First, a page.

How might it impact on clinical practice in the forseeable future?
The clinically relevant findings of this study posits the potential use of an alternative screening method for those that decline the faecal immunochemical test (FIT) to provide cover to individuals who would otherwise miss out on the benefits offered by colorectal cancer screening.
Further studies are needed to test whether mSEPT9 is acceptable for those that decline the FIT and whether this strategy would be cost-effective.
Colorectal cancer (CRC) survival is highly dependent on stage and therefore methods for early detection are critical to reduce mortality. In the USA, only 40% of CRC cases are diagnosed at an early stage; the 5-year relative survival for stage 1 is 89.9%, stage 2 is 71.1%, stage 3–4 is 14.2%.1
Liquid biopsy screening tests are blood-based tests for early detection of cancer. They examine peripheral blood for circulating tumour DNA (ctDNA), which can be present in the earliest stages of tumourigenesis.2 ctDNA is released into the bloodstream from malignant cells during apoptosis. These fragments of DNA are representative of cancer cells of the tumour. Commonly, the DNA of tumour cells and therefore the ctDNA is methylated at the 5’-Cytosine-phosphate-Guanine-3’ sites.2 Therefore, detection of methylated ctDNA is used as a biomarker for the detection of asymptomatic cancer including CRC.
For the early detection of CRC, methylation of the SEPT9 (mSEPT9) gene located on chromosome 17 at q25.33 has shown promise as a ctDNA biomarker as CRC tumours have an increased likelihood of exhibiting methylation of the promoter region of the SEPT9 gene.3 For this test, a purified DNA sample obtained from peripheral blood is evaluated using duplex real-time PCR to identify methylation in the v2 region of the SEPT9 gene,3 which is suggestive of CRC.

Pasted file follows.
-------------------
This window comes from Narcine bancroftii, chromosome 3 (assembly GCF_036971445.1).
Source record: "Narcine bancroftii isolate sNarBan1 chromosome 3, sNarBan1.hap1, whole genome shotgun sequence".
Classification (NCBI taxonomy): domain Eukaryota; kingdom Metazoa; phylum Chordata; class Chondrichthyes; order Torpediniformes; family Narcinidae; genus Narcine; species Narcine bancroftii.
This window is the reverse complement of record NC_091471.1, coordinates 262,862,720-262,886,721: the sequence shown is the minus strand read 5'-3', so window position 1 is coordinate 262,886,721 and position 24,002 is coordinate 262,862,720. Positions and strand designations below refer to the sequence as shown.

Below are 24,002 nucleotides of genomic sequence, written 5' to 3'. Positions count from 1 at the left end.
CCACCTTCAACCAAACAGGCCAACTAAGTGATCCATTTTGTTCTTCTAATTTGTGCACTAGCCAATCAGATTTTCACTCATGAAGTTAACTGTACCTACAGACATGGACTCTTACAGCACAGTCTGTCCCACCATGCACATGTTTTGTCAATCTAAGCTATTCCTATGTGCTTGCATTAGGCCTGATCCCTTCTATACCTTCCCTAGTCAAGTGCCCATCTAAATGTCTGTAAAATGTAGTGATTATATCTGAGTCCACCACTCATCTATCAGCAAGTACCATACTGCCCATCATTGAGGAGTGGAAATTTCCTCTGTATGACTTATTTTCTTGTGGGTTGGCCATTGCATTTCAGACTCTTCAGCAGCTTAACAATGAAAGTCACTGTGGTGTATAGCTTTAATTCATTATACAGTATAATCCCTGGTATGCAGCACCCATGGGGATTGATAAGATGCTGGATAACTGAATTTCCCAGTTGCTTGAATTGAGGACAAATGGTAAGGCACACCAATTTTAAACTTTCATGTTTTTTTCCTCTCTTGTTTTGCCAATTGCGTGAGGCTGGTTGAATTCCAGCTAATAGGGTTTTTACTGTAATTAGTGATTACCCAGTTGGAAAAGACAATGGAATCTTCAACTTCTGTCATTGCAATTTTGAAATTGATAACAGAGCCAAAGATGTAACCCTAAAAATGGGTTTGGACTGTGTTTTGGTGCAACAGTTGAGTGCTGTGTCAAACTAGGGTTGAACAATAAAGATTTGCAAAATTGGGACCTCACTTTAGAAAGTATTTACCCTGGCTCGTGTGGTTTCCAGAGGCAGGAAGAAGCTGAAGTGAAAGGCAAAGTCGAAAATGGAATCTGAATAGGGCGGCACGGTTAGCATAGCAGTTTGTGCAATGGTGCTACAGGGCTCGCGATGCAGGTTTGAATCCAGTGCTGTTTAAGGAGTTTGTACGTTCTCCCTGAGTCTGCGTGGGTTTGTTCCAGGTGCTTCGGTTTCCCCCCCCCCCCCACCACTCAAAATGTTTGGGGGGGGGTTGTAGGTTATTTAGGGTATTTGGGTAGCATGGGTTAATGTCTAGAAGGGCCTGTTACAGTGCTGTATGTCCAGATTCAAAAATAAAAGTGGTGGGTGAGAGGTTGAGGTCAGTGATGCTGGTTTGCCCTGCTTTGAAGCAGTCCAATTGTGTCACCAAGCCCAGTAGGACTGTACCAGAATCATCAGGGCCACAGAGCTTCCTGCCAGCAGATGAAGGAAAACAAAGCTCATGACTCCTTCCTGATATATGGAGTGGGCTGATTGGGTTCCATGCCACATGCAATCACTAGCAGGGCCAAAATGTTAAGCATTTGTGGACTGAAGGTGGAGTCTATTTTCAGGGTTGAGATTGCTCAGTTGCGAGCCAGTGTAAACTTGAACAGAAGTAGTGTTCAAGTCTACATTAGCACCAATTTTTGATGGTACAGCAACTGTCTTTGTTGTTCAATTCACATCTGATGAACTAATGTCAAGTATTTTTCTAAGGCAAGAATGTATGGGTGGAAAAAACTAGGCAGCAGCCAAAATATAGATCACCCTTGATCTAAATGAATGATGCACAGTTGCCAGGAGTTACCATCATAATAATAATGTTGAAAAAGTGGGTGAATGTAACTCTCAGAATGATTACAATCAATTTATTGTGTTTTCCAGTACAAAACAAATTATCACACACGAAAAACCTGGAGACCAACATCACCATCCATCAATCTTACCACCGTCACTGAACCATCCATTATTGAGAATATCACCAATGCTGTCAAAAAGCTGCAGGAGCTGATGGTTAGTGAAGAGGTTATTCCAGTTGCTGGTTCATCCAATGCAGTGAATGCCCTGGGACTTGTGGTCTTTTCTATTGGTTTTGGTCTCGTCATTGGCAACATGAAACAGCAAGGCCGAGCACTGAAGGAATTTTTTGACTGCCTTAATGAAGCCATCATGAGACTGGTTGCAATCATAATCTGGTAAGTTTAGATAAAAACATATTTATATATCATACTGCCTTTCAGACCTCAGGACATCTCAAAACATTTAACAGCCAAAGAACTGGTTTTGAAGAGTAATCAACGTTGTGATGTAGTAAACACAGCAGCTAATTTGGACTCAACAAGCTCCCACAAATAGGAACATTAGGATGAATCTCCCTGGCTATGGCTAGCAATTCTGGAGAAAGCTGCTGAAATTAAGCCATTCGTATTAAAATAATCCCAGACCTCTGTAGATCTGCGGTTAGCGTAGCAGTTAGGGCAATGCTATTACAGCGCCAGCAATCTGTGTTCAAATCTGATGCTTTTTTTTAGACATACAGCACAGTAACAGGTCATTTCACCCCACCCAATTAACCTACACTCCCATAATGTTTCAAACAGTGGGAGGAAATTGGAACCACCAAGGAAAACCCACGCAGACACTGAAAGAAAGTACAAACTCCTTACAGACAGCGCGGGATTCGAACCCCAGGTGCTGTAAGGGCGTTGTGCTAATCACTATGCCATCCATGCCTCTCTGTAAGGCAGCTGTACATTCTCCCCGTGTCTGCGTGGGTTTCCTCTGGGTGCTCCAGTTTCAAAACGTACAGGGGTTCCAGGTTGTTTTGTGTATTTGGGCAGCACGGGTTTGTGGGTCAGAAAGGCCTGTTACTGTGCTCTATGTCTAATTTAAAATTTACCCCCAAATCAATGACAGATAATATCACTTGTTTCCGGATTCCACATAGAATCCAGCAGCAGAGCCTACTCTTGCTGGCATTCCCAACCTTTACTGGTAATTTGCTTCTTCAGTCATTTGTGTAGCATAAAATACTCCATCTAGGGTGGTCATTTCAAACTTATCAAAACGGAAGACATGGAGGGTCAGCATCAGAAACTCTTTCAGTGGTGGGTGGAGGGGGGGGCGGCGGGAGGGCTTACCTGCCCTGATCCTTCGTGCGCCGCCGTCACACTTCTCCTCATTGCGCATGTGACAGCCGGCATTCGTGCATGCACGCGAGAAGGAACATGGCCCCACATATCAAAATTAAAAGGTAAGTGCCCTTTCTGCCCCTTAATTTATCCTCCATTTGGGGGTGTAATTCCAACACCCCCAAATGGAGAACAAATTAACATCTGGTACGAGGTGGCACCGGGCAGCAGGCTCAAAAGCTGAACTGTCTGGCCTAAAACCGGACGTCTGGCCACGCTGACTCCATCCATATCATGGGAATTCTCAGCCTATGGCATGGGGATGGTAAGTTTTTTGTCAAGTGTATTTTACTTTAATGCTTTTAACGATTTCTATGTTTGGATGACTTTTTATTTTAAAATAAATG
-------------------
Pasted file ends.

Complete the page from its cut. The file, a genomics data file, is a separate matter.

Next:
A previous meta-analysis of diagnostic performance of mSEPT94 reported estimates of the sensitivity of mSEPT9 for CRC ranging from 37% up to 88%. However, most of the studies within this meta-analysis have not assessed the effect of covariates on sensitivity and specificity (such as the study sample size, region of recruitment of participants, total number of CRC cases and the distribution of stage). Additionally, four studies included in this meta-analysis were assessed as having a high probability of patient selection bias and could not include research reported since 2017. Two other meta-analyses5 6 did not conduct a comprehensive analysis of diagnostic accuracy of mSEPT9 tests: the first study5 considered covariates to assess sources of heterogeneity but provided limited evidence of the effect of those covariates on the diagnostic efficacy of mSEPT9. The second study6 only provided estimates on sensitivity and specificity. Finally, few studies have estimated the accuracy of the newer and commonly used mSEPT9 test, Epi-ProColon V.2.0 to the commonly used screening method for CRC, the faecal immunochemical tests (FIT), thereby limiting understanding of its clinical applicability. Only one previous meta-analysis4 assessed the impact of the threshold level for the number of PCR results that constitute a positive test, which is a major issue affecting the accuracy of mSEPT9 test for CRC.7